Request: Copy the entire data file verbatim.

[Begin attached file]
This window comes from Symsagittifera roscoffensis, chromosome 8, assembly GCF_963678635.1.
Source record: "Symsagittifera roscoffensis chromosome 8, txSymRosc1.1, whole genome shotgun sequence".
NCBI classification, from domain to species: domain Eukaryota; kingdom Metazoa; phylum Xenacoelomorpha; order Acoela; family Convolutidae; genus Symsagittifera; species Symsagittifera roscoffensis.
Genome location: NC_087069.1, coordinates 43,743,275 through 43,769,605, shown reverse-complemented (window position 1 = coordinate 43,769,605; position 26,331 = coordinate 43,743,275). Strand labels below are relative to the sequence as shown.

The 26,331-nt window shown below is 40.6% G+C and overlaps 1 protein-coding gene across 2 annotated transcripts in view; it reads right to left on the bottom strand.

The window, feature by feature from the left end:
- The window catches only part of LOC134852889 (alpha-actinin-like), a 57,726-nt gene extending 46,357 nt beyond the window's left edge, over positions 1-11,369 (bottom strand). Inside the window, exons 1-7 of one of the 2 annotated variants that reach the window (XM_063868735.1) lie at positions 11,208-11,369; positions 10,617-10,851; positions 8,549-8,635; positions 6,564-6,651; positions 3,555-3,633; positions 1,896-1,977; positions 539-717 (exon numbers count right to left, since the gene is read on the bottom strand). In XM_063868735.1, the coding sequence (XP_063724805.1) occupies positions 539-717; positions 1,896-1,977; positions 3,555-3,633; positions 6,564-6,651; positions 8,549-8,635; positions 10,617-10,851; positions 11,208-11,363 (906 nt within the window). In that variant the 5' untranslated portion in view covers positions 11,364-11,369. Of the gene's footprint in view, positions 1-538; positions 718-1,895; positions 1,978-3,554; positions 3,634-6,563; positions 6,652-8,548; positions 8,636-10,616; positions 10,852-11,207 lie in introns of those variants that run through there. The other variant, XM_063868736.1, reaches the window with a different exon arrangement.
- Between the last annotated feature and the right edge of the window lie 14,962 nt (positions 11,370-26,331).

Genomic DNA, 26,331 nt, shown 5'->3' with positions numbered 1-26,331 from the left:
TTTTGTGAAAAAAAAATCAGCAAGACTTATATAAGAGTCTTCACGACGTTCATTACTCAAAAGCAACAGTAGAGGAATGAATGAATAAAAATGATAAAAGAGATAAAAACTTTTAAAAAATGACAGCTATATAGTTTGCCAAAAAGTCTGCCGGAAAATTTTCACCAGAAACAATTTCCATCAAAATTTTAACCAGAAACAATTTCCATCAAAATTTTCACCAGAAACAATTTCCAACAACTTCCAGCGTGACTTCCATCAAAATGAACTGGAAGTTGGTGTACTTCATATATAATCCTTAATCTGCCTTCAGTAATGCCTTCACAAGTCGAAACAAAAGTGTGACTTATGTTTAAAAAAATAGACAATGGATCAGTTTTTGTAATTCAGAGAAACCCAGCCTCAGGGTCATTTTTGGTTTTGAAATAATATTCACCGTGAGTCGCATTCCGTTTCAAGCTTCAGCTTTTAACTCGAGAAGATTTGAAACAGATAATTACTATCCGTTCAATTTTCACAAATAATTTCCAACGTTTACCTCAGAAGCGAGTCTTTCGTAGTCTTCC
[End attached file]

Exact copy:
This window comes from Symsagittifera roscoffensis, chromosome 8, assembly GCF_963678635.1.
Source record: "Symsagittifera roscoffensis chromosome 8, txSymRosc1.1, whole genome shotgun sequence".
NCBI classification, from domain to species: domain Eukaryota; kingdom Metazoa; phylum Xenacoelomorpha; order Acoela; family Convolutidae; genus Symsagittifera; species Symsagittifera roscoffensis.
Genome location: NC_087069.1, coordinates 43,743,275 through 43,769,605, shown reverse-complemented (window position 1 = coordinate 43,769,605; position 26,331 = coordinate 43,743,275). Strand labels below are relative to the sequence as shown.

The 26,331-nt window shown below is 40.6% G+C and overlaps 1 protein-coding gene across 2 annotated transcripts in view; it reads right to left on the bottom strand.

The window, feature by feature from the left end:
- The window catches only part of LOC134852889 (alpha-actinin-like), a 57,726-nt gene extending 46,357 nt beyond the window's left edge, over positions 1-11,369 (bottom strand). Inside the window, exons 1-7 of one of the 2 annotated variants that reach the window (XM_063868735.1) lie at positions 11,208-11,369; positions 10,617-10,851; positions 8,549-8,635; positions 6,564-6,651; positions 3,555-3,633; positions 1,896-1,977; positions 539-717 (exon numbers count right to left, since the gene is read on the bottom strand). In XM_063868735.1, the coding sequence (XP_063724805.1) occupies positions 539-717; positions 1,896-1,977; positions 3,555-3,633; positions 6,564-6,651; positions 8,549-8,635; positions 10,617-10,851; positions 11,208-11,363 (906 nt within the window). In that variant the 5' untranslated portion in view covers positions 11,364-11,369. Of the gene's footprint in view, positions 1-538; positions 718-1,895; positions 1,978-3,554; positions 3,634-6,563; positions 6,652-8,548; positions 8,636-10,616; positions 10,852-11,207 lie in introns of those variants that run through there. The other variant, XM_063868736.1, reaches the window with a different exon arrangement.
- Between the last annotated feature and the right edge of the window lie 14,962 nt (positions 11,370-26,331).

Genomic DNA, 26,331 nt, shown 5'->3' with positions numbered 1-26,331 from the left:
TTTTGTGAAAAAAAAATCAGCAAGACTTATATAAGAGTCTTCACGACGTTCATTACTCAAAAGCAACAGTAGAGGAATGAATGAATAAAAATGATAAAAGAGATAAAAACTTTTAAAAAATGACAGCTATATAGTTTGCCAAAAAGTCTGCCGGAAAATTTTCACCAGAAACAATTTCCATCAAAATTTTAACCAGAAACAATTTCCATCAAAATTTTCACCAGAAACAATTTCCAACAACTTCCAGCGTGACTTCCATCAAAATGAACTGGAAGTTGGTGTACTTCATATATAATCCTTAATCTGCCTTCAGTAATGCCTTCACAAGTCGAAACAAAAGTGTGACTTATGTTTAAAAAAATAGACAATGGATCAGTTTTTGTAATTCAGAGAAACCCAGCCTCAGGGTCATTTTTGGTTTTGAAATAATATTCACCGTGAGTCGCATTCCGTTTCAAGCTTCAGCTTTTAACTCGAGAAGATTTGAAACAGATAATTACTATCCGTTCAATTTTCACAAATAATTTCCAACGTTTACCTCAGAAGCGAGTCTTTCGTAGTCTTCC